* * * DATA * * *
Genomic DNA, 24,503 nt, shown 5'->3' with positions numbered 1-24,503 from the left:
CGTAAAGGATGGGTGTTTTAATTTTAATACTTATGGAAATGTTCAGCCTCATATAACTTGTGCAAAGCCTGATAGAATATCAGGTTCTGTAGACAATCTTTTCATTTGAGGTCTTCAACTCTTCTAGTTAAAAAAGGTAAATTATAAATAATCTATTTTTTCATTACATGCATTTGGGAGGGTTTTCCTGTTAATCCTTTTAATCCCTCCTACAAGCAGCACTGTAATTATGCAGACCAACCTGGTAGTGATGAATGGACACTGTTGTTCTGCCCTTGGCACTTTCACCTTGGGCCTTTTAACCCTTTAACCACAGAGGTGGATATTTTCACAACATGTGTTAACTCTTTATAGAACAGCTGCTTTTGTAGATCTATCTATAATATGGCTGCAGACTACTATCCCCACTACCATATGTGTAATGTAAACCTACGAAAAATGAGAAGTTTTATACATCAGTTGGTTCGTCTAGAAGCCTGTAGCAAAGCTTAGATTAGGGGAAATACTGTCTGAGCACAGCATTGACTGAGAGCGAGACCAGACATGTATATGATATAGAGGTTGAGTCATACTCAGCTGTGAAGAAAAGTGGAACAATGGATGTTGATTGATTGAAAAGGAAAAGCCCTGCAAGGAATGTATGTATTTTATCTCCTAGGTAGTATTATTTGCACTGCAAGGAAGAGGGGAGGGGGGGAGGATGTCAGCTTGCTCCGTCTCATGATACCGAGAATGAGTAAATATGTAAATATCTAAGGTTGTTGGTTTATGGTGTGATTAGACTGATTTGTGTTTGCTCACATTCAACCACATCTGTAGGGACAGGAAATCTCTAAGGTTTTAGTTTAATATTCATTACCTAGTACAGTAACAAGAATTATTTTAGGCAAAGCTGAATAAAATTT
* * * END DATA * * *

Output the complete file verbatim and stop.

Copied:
Genomic DNA, 24,503 nt, shown 5'->3' with positions numbered 1-24,503 from the left:
CGTAAAGGATGGGTGTTTTAATTTTAATACTTATGGAAATGTTCAGCCTCATATAACTTGTGCAAAGCCTGATAGAATATCAGGTTCTGTAGACAATCTTTTCATTTGAGGTCTTCAACTCTTCTAGTTAAAAAAGGTAAATTATAAATAATCTATTTTTTCATTACATGCATTTGGGAGGGTTTTCCTGTTAATCCTTTTAATCCCTCCTACAAGCAGCACTGTAATTATGCAGACCAACCTGGTAGTGATGAATGGACACTGTTGTTCTGCCCTTGGCACTTTCACCTTGGGCCTTTTAACCCTTTAACCACAGAGGTGGATATTTTCACAACATGTGTTAACTCTTTATAGAACAGCTGCTTTTGTAGATCTATCTATAATATGGCTGCAGACTACTATCCCCACTACCATATGTGTAATGTAAACCTACGAAAAATGAGAAGTTTTATACATCAGTTGGTTCGTCTAGAAGCCTGTAGCAAAGCTTAGATTAGGGGAAATACTGTCTGAGCACAGCATTGACTGAGAGCGAGACCAGACATGTATATGATATAGAGGTTGAGTCATACTCAGCTGTGAAGAAAAGTGGAACAATGGATGTTGATTGATTGAAAAGGAAAAGCCCTGCAAGGAATGTATGTATTTTATCTCCTAGGTAGTATTATTTGCACTGCAAGGAAGAGGGGAGGGGGGGAGGATGTCAGCTTGCTCCGTCTCATGATACCGAGAATGAGTAAATATGTAAATATCTAAGGTTGTTGGTTTATGGTGTGATTAGACTGATTTGTGTTTGCTCACATTCAACCACATCTGTAGGGACAGGAAATCTCTAAGGTTTTAGTTTAATATTCATTACCTAGTACAGTAACAAGAATTATTTTAGGCAAAGCTGAATAAAATTT